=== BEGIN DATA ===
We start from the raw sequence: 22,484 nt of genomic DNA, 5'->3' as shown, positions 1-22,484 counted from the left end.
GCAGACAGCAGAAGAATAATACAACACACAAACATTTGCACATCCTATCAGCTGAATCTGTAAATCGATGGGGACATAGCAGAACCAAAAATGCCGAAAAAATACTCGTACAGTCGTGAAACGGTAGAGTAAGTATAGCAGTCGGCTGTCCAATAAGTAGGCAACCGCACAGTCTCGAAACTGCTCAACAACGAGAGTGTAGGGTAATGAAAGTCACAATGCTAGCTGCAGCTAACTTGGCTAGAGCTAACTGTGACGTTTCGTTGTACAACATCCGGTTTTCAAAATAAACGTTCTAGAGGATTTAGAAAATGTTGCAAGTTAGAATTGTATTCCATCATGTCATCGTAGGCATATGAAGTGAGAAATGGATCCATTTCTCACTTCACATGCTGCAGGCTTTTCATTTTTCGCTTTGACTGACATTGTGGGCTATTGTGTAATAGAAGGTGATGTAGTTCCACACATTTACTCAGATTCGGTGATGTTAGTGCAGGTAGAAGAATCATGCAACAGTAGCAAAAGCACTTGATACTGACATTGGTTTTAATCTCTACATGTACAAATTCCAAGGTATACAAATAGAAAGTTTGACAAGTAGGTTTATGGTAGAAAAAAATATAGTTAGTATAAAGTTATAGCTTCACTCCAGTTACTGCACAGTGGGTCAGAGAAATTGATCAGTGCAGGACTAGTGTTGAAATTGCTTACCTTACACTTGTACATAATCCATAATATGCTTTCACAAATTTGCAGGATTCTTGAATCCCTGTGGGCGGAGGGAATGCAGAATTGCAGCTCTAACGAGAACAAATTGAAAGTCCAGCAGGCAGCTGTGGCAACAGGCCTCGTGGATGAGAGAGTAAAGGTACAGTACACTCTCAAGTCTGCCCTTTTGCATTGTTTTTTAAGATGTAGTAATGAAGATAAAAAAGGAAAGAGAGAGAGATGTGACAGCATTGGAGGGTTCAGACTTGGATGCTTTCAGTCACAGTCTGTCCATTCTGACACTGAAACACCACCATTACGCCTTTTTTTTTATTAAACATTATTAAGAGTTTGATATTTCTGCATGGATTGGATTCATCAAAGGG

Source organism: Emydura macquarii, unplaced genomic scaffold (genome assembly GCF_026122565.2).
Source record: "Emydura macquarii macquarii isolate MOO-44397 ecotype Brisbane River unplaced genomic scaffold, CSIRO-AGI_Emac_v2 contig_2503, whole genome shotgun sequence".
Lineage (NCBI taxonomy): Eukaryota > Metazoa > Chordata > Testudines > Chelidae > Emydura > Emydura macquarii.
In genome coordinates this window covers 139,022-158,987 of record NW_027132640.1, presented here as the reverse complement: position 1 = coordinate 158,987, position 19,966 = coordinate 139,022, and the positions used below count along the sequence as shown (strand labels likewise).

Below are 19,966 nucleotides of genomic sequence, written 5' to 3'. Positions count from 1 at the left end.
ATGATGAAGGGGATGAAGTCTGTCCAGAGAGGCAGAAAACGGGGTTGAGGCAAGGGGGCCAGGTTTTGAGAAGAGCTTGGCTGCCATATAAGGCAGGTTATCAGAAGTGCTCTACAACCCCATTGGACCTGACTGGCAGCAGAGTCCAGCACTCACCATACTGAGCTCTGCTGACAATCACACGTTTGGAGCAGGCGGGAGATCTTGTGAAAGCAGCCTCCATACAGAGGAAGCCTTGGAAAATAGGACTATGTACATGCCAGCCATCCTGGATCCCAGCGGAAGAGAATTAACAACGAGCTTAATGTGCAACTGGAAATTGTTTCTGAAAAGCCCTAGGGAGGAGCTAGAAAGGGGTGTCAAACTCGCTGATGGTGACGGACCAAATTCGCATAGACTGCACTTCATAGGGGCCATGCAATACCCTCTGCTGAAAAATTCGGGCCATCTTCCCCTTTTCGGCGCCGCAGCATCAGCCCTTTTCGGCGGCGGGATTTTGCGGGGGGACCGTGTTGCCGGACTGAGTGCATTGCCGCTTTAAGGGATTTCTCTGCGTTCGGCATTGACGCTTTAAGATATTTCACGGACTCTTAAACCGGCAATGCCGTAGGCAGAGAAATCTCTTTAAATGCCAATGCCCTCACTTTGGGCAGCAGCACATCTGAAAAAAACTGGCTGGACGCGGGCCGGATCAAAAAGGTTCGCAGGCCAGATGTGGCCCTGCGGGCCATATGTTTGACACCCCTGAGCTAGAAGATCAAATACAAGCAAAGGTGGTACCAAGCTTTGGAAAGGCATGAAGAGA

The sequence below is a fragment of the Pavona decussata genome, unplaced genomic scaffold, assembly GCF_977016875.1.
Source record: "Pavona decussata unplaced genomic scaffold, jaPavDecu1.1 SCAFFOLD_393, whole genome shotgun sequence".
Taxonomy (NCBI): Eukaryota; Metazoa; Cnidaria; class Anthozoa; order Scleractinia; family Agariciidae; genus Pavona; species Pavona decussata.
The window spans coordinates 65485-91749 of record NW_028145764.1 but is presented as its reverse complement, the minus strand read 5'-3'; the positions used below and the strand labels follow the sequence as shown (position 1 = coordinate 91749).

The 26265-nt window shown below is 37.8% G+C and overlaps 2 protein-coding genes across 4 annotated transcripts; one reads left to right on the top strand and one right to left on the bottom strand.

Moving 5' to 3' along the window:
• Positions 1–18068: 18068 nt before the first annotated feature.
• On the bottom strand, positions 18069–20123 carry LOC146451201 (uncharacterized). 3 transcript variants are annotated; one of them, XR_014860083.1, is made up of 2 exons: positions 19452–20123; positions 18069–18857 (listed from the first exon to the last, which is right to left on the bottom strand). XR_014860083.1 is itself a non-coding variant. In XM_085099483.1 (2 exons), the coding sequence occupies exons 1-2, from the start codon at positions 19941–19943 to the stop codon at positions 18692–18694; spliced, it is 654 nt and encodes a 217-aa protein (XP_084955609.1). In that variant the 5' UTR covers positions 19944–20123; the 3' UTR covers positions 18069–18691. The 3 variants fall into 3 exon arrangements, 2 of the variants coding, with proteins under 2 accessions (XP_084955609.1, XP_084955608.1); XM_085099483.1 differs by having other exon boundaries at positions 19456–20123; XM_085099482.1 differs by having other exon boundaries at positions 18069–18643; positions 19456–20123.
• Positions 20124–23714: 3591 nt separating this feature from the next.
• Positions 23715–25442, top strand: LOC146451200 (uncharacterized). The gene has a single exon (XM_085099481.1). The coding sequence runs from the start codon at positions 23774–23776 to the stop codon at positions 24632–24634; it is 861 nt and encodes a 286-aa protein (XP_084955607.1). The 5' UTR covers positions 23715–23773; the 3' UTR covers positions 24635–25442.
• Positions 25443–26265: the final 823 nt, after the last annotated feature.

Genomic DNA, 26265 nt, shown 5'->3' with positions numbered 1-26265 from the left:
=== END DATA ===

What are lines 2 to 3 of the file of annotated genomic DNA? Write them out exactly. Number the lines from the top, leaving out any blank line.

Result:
GCAGACAGCAGAAGAATAATACAACACACAAACATTTGCACATCCTATCAGCTGAATCTGTAAATCGATGGGGACATAGCAGAACCAAAAATGCCGAAAAAATACTCGTACAGTCGTGAAACGGTAGAGTAAGTATAGCAGTCGGCTGTCCAATAAGTAGGCAACCGCACAGTCTCGAAACTGCTCAACAACGAGAGTGTAGGGTAATGAAAGTCACAATGCTAGCTGCAGCTAACTTGGCTAGAGCTAACTGTGACGTTTCGTTGTACAACATCCGGTTTTCAAAATAAACGTTCTAGAGGATTTAGAAAATGTTGCAAGTTAGAATTGTATTCCATCATGTCATCGTAGGCATATGAAGTGAGAAATGGATCCATTTCTCACTTCACATGCTGCAGGCTTTTCATTTTTCGCTTTGACTGACATTGTGGGCTATTGTGTAATAGAAGGTGATGTAGTTCCACACATTTACTCAGATTCGGTGATGTTAGTGCAGGTAGAAGAATCATGCAACAGTAGCAAAAGCACTTGATACTGACATTGGTTTTAATCTCTACATGTACAAATTCCAAGGTATACAAATAGAAAGTTTGACAAGTAGGTTTATGGTAGAAAAAAATATAGTTAGTATAAAGTTATAGCTTCACTCCAGTTACTGCACAGTGGGTCAGAGAAATTGATCAGTGCAGGACTAGTGTTGAAATTGCTTACCTTACACTTGTACATAATCCATAATATGCTTTCACAAATTTGCAGGATTCTTGAATCCCTGTGGGCGGAGGGAATGCAGAATTGCAGCTCTAACGAGAACAAATTGAAAGTCCAGCAGGCAGCTGTGGCAACAGGCCTCGTGGATGAGAGAGTAAAGGTACAGTACACTCTCAAGTCTGCCCTTTTGCATTGTTTTTTAAGATGTAGTAATGAAGATAAAAAAGGAAAGAGAGAGAGATGTGACAGCATTGGAGGGTTCAGACTTGGATGCTTTCAGTCACAGTCTGTCCATTCTGACACTGAAACACCACCATTACGCCTTTTTTTTTATTAAACATTATTAAGAGTTTGATATTTCTGCATGGATTGGATTCATCAAAGGG

Source organism: Emydura macquarii, unplaced genomic scaffold (genome assembly GCF_026122565.2).